“Low-energy operators are definitely a crucial part of the solution mix,” says Darren Blankenship, vice president vertical sales, dormakaba, Indianapolis, Ind. “However, based upon the function of a building, many other automated and touchless solutions are also available.”

For example, in an airport, you’re likely to see automatic revolving doors, touchless breach control exit lanes, sliding doors and self-boarding lanes that reduce contact and support social distancing. “All of these operate automatically so the user does not have to open them by hand,” Blankenship says.

Brad Sweet, commercial marketing leader with Allegion of Carmel, Ind., agrees. “Automatic operators create a seamless opening. They can be used in secured/locked door situations as well as non-secured openings. We believe this is the best option to create a truly touchless opening.”

Door operators come in two basic types: low-energy and high-energy. The basic difference between them is where high-energy door operators open and close with speed and force, low-energy models close and open relatively slow, giving people more time to enter and leave. They also allow you to open them manually by hand, which is exactly what we do not want people to do. Low-energy models are typically  more suitable for access control.

 

An Integrator’s Take

Adriano Mancino, founder and technical director of Mancino Technologies of Edmonton, Alberta, says that in his experience, door hardware solutions are best combined with video and even intercom solutions.

“Through this pandemic, we’ve had to prioritize thermal and mask wearing video analytics to prevent people without masks or someone with an elevated skin temperature from gaining access,” he says.

Through thermal imaging and video analytics, it’s possible to determine two things at the door: 1) whether the individual that wants to enter has a temperature, and 2) whether they’re wearing a required mask.

Anyone who fails the mask test will remain outside until they explain through a built-in intercom as to why they don’t have the required mask on. The ability to communicate is important because there are individuals who, for medical reasons, are prevented from wearing one.

“To replace simple automatic door operators with these [video/intercom terminals] is a touch-free option. Adding these openers can make any standard door touch free. Scanning a valid key fob can also disarm the alarm system and open the door if you integrate alarm and access control. These are existing technologies that are widely available, even before the pandemic,” Mancino says.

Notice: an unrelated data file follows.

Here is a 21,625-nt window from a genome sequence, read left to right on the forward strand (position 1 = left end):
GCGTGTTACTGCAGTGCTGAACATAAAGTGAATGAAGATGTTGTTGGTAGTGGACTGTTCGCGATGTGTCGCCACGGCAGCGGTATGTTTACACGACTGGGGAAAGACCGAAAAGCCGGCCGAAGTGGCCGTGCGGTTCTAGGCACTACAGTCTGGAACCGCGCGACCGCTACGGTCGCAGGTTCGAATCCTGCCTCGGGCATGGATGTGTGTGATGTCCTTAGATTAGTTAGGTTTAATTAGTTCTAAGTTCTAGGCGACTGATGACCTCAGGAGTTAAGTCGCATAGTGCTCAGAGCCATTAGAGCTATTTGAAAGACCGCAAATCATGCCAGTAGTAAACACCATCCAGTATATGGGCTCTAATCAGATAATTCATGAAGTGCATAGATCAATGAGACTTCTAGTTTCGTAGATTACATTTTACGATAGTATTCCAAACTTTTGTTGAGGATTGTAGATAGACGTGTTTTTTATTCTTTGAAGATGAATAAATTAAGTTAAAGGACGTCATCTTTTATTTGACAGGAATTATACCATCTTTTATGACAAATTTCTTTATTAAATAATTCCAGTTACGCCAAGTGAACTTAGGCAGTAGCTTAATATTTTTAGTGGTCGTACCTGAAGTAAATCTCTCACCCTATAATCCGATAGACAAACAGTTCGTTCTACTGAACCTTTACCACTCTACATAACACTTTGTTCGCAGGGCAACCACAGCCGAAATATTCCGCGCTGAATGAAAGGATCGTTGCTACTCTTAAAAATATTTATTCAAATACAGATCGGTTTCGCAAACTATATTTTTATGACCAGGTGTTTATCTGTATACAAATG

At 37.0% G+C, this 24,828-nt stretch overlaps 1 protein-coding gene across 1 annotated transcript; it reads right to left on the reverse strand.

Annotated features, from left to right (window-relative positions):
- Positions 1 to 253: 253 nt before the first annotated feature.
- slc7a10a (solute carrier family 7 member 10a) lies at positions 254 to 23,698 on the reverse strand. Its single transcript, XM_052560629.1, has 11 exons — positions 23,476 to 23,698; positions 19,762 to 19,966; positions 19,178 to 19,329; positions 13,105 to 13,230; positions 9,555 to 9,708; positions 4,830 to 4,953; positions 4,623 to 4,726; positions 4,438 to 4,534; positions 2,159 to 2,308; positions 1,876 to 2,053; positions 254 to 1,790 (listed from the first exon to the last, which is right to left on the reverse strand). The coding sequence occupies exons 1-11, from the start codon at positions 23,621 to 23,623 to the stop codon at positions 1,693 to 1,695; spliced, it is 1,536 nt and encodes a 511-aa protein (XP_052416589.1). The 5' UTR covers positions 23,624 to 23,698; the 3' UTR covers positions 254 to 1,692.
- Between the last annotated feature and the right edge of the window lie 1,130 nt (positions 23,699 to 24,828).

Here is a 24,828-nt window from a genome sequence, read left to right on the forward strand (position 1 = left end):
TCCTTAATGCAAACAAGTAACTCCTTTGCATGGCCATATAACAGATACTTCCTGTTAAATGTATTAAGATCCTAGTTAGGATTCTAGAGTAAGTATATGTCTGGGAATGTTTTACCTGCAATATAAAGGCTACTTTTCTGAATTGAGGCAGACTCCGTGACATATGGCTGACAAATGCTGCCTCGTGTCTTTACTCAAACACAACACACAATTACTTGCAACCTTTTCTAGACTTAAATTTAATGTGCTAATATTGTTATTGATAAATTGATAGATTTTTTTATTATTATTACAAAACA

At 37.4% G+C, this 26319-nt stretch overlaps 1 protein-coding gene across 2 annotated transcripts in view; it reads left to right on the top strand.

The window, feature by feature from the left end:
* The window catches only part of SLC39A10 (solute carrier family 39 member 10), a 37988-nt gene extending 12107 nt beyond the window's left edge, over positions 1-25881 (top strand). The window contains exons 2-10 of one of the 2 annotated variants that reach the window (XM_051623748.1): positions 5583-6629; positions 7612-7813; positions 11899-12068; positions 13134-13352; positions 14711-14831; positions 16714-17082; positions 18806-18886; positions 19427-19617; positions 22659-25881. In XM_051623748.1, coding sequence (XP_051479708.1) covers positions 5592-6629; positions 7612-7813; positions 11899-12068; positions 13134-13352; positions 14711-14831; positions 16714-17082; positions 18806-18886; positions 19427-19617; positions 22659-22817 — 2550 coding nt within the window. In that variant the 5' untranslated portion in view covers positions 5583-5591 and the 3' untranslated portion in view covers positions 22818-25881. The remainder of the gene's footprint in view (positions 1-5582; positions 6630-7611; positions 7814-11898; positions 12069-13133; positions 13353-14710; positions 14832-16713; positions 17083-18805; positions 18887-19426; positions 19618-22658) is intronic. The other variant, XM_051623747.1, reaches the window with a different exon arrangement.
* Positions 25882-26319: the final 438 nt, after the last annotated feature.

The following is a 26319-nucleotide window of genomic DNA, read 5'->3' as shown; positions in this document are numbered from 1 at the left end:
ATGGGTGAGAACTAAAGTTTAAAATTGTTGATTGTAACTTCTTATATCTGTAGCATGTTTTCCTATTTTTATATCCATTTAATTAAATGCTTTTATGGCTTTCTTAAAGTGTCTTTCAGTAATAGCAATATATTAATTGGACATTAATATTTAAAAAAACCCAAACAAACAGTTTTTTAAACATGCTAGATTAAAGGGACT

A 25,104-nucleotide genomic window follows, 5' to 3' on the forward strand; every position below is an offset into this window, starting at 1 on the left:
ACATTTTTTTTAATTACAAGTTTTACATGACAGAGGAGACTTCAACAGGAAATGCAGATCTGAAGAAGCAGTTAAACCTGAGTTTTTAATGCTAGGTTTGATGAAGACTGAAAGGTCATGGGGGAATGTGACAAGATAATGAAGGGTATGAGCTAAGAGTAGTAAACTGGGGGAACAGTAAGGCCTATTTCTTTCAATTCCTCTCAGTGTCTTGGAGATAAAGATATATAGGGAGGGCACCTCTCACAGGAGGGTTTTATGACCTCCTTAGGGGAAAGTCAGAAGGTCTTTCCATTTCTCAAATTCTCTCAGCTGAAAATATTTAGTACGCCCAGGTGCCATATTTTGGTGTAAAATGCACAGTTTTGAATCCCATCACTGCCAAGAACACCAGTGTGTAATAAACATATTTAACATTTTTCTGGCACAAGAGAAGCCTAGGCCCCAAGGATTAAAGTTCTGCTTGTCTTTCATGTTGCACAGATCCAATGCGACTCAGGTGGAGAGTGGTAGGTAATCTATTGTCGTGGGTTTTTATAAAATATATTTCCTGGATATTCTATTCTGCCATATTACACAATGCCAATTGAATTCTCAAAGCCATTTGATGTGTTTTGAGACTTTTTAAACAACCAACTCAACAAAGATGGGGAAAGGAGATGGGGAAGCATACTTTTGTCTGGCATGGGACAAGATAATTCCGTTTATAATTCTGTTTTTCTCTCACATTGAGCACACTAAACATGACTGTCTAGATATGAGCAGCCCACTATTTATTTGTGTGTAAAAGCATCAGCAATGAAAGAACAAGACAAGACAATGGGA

Hands-Free Door Control Expansion

Those who work within physical security have already been introduced to a number of technologies and devices that provide touch-free door control. The touch-free trend has been somewhat slow coming, but this reality changed significantly when COVID-19 began its trek across the globe.

“Touchless access devices have been around for many years and have been extremely sought after as a solution in the healthcare industry,” says Garrett Kaufman, president with Essex Electronics, Carpinteria, Calif. “[We] identified the need for a heavy duty, professional-grade, hands-free switch seven years ago when [we introduced] Hand-E-Wave.”

Nowhere is this as important as ingress and egress. For example, instead of using contact-type push buttons to activate door operators, now we see a new breed of hands-free activation that typically relies on Infrared (IR) proximity or motion sensing.

According to Shane Geringer, president and CEO of Security Door Control, Camarillo, Calif., touch-free access has been a necessity all along in certain applications, like Americans With Disabilities Act (ADA) compliance or pharmaceutical facilities.

Touch-Free switches also can be used to control lighting, manual gate controls by a guard or central station operator, as well as an assortment of other applications. In fact, in any use case we look at, where a manual means of on/off control is required, a touch-free switch can be inserted, such as traffic control at crosswalks and manual actuators for revolving doors, to name only two.

Looking forward, Blankenship says, “We know that COVID-19 will be eradicated over time, but the effects on the market psyche and the demand for healthier solutions will remain for the long term.”

ASSA ABLOY’s Corte anticipates requirements for low-touch products to continue as more automation around the door opening is introduced. She says the pandemic has highlighted the importance of proper hardware cleaning techniques. This is especially critical for high security areas that rely on dual-factor authentication and that require some form of contact.